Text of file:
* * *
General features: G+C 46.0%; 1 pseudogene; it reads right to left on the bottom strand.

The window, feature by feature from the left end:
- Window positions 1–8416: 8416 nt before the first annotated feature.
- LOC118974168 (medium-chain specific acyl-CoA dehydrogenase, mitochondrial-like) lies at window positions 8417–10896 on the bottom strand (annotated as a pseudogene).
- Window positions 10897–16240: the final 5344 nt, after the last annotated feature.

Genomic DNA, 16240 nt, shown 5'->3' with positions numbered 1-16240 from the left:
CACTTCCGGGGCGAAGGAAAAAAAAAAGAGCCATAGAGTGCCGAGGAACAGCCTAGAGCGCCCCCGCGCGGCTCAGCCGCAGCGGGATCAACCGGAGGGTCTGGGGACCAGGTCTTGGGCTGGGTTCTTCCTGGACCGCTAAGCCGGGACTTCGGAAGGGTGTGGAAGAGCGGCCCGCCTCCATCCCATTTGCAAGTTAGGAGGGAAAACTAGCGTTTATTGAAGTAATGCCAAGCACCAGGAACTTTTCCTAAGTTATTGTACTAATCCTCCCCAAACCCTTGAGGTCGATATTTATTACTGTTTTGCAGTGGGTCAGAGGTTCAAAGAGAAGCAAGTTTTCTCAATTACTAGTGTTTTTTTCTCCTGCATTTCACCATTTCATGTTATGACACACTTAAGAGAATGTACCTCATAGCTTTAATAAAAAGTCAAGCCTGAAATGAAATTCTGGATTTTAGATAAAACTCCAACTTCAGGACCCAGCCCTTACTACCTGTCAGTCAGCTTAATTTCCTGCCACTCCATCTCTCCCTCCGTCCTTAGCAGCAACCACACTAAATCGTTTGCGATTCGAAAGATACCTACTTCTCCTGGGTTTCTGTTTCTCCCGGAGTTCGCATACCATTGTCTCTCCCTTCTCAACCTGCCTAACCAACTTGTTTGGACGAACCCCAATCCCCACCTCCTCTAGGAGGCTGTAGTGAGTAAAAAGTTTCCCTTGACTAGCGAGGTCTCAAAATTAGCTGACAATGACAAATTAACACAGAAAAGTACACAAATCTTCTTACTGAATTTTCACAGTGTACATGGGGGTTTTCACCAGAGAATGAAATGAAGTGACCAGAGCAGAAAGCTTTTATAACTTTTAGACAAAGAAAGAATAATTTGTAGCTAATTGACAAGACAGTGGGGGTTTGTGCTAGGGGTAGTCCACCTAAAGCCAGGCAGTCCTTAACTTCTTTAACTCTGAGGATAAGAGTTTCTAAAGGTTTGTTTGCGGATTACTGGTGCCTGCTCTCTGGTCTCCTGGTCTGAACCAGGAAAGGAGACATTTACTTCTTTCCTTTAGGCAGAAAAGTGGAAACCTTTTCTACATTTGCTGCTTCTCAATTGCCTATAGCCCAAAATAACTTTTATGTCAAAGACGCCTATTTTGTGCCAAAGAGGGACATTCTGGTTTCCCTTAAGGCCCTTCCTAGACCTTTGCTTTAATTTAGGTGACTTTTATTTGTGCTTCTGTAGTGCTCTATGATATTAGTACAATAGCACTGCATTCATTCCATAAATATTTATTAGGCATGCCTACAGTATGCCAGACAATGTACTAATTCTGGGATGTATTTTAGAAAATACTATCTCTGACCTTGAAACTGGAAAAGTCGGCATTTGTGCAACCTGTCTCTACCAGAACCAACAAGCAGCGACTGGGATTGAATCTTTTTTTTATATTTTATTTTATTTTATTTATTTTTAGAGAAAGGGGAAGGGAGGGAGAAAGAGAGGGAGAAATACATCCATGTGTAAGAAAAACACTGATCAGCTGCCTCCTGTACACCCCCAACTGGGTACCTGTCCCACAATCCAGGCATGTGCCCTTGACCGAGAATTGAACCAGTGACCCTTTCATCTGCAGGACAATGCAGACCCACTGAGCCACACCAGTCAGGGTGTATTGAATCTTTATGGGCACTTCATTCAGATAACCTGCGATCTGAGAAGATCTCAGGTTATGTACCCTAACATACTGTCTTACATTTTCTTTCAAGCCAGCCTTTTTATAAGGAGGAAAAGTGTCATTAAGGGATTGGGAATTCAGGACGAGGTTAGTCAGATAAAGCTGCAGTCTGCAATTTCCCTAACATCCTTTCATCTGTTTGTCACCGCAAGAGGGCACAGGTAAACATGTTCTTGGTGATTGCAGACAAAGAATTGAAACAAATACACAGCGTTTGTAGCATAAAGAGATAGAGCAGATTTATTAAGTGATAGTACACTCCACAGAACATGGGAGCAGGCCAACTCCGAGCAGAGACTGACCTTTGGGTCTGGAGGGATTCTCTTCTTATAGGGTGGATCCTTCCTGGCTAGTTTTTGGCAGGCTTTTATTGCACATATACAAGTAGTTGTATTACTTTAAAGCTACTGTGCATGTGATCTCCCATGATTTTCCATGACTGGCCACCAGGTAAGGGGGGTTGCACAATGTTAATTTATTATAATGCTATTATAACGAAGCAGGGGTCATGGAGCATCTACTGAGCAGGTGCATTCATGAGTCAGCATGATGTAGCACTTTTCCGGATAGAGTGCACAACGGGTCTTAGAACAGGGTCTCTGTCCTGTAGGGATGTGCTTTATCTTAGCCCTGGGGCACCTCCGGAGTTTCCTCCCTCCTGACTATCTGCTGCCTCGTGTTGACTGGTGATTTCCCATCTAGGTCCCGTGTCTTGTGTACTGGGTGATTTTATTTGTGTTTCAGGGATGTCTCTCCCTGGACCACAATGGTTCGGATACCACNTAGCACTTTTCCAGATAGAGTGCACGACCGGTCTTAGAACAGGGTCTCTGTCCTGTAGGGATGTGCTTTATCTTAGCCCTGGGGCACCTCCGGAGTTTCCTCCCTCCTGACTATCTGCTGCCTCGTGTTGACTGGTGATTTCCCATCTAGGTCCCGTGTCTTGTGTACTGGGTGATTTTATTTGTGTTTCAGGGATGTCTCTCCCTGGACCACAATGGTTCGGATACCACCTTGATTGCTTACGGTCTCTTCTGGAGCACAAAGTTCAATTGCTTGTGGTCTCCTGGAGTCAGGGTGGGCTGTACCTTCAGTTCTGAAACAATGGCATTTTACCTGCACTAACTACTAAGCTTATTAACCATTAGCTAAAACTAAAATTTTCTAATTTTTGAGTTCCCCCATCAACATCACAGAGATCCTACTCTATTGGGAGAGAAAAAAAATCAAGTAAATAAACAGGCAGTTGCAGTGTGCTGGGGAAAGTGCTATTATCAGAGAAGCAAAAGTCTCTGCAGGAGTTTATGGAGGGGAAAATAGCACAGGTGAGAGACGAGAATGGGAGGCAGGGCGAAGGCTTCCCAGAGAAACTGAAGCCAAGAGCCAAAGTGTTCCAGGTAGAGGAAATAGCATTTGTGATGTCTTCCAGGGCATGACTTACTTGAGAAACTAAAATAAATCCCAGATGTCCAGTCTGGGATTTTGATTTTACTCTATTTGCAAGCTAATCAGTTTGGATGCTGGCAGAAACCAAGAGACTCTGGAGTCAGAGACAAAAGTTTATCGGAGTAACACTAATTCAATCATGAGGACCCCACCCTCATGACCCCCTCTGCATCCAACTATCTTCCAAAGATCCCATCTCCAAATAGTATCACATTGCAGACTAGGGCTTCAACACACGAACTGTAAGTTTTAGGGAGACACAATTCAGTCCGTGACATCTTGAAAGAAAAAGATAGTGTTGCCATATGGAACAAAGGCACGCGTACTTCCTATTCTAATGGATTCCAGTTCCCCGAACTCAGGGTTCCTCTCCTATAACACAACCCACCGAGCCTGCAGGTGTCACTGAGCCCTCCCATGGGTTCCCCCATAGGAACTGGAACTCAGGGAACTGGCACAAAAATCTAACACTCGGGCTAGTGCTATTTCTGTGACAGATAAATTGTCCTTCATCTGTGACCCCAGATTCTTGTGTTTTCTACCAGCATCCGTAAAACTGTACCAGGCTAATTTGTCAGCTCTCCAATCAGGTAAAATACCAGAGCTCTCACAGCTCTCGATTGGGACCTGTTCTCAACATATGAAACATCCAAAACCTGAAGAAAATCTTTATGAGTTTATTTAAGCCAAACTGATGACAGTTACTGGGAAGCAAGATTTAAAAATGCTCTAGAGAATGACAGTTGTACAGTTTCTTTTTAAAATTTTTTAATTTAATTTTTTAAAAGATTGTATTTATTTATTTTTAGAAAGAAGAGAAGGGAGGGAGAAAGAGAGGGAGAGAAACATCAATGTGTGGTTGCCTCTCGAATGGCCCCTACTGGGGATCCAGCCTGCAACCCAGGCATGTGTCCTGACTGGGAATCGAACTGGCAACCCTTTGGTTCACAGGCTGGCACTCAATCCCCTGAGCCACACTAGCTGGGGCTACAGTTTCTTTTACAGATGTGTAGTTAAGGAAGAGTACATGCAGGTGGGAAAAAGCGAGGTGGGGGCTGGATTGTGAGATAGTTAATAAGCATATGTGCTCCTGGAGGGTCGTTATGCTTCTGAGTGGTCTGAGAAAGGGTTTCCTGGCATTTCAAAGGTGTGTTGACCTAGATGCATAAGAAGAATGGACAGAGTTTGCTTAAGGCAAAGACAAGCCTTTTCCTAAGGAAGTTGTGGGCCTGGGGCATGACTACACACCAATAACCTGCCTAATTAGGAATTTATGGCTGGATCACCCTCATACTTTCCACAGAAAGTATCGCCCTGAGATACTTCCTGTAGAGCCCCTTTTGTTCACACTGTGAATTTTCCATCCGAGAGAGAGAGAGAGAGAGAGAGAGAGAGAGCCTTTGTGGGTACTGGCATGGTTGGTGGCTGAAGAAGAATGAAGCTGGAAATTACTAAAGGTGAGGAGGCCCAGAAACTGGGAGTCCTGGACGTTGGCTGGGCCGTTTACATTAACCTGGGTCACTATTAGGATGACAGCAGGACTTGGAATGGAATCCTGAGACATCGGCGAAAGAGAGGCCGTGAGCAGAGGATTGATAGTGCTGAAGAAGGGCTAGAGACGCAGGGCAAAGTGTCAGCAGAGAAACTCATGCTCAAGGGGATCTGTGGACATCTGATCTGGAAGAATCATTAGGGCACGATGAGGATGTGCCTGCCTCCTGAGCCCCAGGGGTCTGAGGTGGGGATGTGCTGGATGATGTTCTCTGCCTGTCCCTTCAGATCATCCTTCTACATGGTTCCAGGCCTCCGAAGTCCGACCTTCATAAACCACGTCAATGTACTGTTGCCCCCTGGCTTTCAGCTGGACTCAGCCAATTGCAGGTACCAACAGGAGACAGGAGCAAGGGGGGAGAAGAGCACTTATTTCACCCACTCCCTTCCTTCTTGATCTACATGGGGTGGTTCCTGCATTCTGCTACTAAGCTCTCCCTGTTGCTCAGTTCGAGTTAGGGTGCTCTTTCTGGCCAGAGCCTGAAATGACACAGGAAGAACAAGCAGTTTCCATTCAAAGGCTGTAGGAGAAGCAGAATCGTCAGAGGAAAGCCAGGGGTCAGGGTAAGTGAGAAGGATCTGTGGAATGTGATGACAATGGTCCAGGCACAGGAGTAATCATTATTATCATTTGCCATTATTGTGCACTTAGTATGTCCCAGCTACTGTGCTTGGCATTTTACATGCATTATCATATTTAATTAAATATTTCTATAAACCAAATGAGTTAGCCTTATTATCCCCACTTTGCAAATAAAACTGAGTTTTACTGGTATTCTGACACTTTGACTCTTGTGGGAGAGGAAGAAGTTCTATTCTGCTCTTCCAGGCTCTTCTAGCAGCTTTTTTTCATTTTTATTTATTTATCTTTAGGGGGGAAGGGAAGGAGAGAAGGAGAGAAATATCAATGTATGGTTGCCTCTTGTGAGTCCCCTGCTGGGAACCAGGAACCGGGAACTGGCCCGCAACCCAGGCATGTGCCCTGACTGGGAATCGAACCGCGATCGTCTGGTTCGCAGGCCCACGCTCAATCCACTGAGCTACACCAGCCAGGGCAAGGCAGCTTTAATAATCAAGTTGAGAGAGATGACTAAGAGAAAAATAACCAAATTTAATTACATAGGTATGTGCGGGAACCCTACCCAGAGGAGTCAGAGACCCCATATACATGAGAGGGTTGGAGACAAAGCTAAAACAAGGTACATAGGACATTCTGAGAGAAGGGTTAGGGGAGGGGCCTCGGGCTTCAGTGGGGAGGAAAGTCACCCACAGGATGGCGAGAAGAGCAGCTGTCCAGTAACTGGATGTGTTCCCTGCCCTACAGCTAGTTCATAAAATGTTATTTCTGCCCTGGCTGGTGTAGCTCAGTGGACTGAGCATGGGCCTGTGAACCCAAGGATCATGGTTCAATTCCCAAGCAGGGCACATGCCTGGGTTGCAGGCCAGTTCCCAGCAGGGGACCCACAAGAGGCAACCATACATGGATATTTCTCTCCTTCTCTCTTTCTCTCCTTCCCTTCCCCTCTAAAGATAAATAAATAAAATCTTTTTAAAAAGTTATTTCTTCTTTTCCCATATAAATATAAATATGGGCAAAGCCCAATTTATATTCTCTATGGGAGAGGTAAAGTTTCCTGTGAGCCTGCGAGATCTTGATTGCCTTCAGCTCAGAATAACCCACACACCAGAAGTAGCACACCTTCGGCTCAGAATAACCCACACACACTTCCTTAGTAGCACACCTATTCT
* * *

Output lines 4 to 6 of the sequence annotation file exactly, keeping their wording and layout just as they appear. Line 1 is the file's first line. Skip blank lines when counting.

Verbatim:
- LOC118974168 (medium-chain specific acyl-CoA dehydrogenase, mitochondrial-like) lies at window positions 8417–10896 on the bottom strand (annotated as a pseudogene).
- Window positions 10897–16240: the final 5344 nt, after the last annotated feature.

Genomic DNA, 16240 nt, shown 5'->3' with positions numbered 1-16240 from the left: